I’ve just finished playing Dear Esther, a critically acclaimed interactive story / computer game made by Portsmouth University spin-out and indie games maker, thechineseroom.
You can see the beautiful trailer here. The premise is, well, I don’t know. You wash up on a “Hebridean” island that looks sort of generically Scottish, rifle through an abandoned shack, and then start pootling round the island. WASD, no jump or run: pedestrian-only movement. Random snippets of dialogue are geo-tagged to certain locations, so you get a garbled story of sorts popping up wherever you go. A woman called Esther may have died in car crash on the M4. Was she your wife? Horizontal incisions in the chalk cliff warn that plague once ravaged this island. A man named Jakobson lived in a hut you stumble across – he died old and unloved on a cold, rocky beach. How do other hermits get here? Your femur may be broken, or it may be a gear stick; swallow more drugs and carry on.
The dialogue is J.G. Ballard meets earnest AHRC-funded scribe. Which isn’t a bad combination really. Although the temptation to critique the “paper boat” (see trailer) pretension of a lot of the snippets of chat is ever-present, this is easily kept at bay by the beauty of the landscape. Perhaps because there is nothing that demands your snappy, mouse sweeping attention, you slow down to dawdle when you hear grass rustling in the wind, or see moon-shadow actually arcing with your progress across the bay, you halt to inspect some fluorescent algae on the cave wall (no bad guys to shoot: ironically, the game began as a Half Life mod).
So for the second time this week, I found myself caught up in a ghost story set on a Hebridean island.
In this one, at first the island seems tangible: though ruined, it may be real but simply forgotten. Then, you catch a few glimpses of ghosts; shadows on hill spurs, or figures just around the corner. When you descend to the “cave” in Act Two, and stare at neon scrawls – “up unto the body of Damascus: a city no more” – your physical footing slips. Where and who am I? You may be a ghost yourself. There are no answers.
The ending is, well, see it for yourself. It is magnificent.
But is the landscape of Dear Esther ultimately a glitzy stage that floats free of the guts of life and death? It may be pretty and beguiling, but there are no stakes, little at risk but a pricking of your own sense of melancholy. There can be no “reveal”, neither rug nor carpet to be pulled.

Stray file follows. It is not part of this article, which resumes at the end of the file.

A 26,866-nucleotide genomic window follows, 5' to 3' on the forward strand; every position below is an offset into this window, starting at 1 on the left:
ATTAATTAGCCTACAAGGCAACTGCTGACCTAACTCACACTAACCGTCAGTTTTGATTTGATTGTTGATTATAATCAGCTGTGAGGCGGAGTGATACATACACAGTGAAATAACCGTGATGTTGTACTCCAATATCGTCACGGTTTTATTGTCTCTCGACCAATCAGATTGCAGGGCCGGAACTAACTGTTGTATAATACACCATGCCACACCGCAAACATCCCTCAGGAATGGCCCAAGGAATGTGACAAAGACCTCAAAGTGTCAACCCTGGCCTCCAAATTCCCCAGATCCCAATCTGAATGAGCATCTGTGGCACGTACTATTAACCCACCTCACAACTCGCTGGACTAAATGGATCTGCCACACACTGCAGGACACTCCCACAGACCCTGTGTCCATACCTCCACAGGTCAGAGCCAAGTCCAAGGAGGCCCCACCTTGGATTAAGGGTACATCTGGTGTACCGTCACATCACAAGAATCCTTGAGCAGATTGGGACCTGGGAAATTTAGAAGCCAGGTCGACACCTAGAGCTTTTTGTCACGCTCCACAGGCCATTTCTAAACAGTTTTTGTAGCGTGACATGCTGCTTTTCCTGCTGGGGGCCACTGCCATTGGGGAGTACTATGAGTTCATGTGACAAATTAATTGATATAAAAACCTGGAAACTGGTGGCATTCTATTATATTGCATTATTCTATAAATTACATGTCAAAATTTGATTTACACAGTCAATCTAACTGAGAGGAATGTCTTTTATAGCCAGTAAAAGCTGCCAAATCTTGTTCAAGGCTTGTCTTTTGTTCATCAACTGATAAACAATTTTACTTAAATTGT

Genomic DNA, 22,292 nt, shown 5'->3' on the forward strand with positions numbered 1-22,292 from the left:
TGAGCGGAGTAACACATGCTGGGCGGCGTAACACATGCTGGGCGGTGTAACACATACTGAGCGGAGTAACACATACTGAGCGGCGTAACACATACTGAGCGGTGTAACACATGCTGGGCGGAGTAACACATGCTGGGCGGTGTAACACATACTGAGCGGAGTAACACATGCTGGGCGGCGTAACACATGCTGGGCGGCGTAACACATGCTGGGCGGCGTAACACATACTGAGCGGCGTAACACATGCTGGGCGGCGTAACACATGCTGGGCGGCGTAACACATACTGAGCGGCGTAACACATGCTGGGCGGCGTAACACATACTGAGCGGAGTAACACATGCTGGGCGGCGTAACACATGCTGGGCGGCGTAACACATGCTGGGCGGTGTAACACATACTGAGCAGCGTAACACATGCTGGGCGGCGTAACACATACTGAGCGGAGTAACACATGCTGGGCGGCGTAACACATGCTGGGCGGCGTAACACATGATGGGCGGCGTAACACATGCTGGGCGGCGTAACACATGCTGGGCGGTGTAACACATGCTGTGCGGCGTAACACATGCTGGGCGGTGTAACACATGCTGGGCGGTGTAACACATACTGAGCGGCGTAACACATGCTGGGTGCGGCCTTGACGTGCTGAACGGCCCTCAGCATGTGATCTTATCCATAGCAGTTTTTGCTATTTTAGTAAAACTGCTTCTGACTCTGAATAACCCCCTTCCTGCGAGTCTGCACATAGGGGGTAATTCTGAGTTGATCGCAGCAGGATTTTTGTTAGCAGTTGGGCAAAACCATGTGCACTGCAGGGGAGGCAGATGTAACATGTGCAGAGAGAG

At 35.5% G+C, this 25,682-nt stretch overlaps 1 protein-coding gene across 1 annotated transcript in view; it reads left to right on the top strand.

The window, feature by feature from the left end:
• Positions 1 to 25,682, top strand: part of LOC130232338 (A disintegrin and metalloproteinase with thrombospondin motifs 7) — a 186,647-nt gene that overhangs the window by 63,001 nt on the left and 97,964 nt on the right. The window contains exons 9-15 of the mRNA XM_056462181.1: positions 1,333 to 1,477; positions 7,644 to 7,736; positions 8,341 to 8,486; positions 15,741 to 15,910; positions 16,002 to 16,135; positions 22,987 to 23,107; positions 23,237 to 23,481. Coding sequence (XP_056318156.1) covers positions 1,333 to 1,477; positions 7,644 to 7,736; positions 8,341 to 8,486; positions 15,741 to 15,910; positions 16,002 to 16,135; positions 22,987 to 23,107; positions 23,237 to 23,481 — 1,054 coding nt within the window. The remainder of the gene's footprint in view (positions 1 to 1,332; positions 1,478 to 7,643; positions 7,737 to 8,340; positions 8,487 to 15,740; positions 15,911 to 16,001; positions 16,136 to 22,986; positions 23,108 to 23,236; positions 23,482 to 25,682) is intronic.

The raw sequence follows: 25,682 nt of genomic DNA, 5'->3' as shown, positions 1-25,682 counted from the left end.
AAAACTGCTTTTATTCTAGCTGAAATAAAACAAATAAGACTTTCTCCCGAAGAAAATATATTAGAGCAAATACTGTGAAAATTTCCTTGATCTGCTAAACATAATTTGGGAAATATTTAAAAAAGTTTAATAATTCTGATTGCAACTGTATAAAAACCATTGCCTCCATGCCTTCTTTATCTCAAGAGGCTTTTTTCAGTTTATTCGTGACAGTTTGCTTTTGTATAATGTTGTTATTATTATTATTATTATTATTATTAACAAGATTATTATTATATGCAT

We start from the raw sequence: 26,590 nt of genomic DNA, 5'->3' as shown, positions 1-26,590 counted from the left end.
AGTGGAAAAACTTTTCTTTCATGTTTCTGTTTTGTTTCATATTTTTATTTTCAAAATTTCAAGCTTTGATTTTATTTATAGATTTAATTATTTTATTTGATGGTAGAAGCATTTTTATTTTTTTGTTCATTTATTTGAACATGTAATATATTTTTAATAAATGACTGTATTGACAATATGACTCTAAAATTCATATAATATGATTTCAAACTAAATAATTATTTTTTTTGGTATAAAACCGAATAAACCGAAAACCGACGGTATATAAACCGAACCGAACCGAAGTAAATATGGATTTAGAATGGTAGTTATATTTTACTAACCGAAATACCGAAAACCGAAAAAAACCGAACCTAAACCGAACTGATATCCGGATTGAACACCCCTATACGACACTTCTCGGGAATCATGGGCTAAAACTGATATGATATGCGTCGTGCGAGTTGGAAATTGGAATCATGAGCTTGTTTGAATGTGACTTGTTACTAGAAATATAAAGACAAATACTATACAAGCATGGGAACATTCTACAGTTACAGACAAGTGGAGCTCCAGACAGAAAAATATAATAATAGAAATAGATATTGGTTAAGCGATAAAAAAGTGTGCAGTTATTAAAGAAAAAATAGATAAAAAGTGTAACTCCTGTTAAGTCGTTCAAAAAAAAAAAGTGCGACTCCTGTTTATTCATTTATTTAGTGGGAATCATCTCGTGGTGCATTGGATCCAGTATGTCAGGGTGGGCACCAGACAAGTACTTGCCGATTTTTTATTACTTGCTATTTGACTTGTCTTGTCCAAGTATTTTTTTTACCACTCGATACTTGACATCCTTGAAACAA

Vallay, on the other hand, is an actual island that is windy, dreich, and properly Hebridean. It was, for a time, home to the Beveridge family, a story which my colleague Fraser MacDonald narrated in a truly great academic seminar last Thursday. Unlike the finely rendered landscapes in Dear Esther, his story of the Beveridges and their house has provenance. It is anchored, for now anyway, in corroding archival fragments which have been gathered together through years of painstaking research.
The story of the dissolution of a “family and its estate is a slow business”, and best not truncated here. Read here instead.
Fraser’s “Beveridge story” at once follows and transcends the strictures of academia. It has fidelity to the mundane tragedy of a linen-merchant’s family ruin, while rejecting the subordination of that story to the demands of explanatory history. Yet, at the same time there remains a desire for an audience: an urge to raise the tale from specific and forgotten local melancholy to wider recognisable tragedy, and thus claim significance and, perhaps, an authority of sorts.
Why else would we care about the Beveridges, if it did not shed light on our own mortal predicaments? No: too myopic. One take-away from the talk was just how much damned hard work it is to be faithful, as a researcher, to the testimony of someone who is long dead, who you have never met, and probably wouldn’t have liked anyway… This is not a question of the make-believe madness of Jakobson in his hut on an imaginary spur of land in Dear Esther, but of Errie Beveridge, dis-avowed by his family and committed to institutional mental care for 50 years of his life. Errie once lived; Jakobson is mere script. The imperative when we face the unknowable past is to be ‘just’, whatever that might mean, to the unknown dead. But how does that need translate to imaginary characters who never lived on a fake/possibly-real island? In the end, might how we think of Jakobson matter as much as how we think of Errie?
Ironically, a comparable (no, it is not comparable but comparative – see future post on academic metrics) amount of labour went into making both a computerised rendering of an imaginary island and an archivally-rooted evocation of Beveridge’s Vallay. One is a descendant of scholarly curiosity and ‘Big House’ monumental architecture, the other is a descendant of AHRC relevance-panic and the corporate indie-games-making University.
Both are really great.
Perhaps the past, both imagined and real, is undead – not alive and vital like the present, but in possession of its own kind of dull energy. If so, the past is yet susceptible to a Warrior-Priest and a good roll on the D20, and can be vanquished by the lowliest of characters.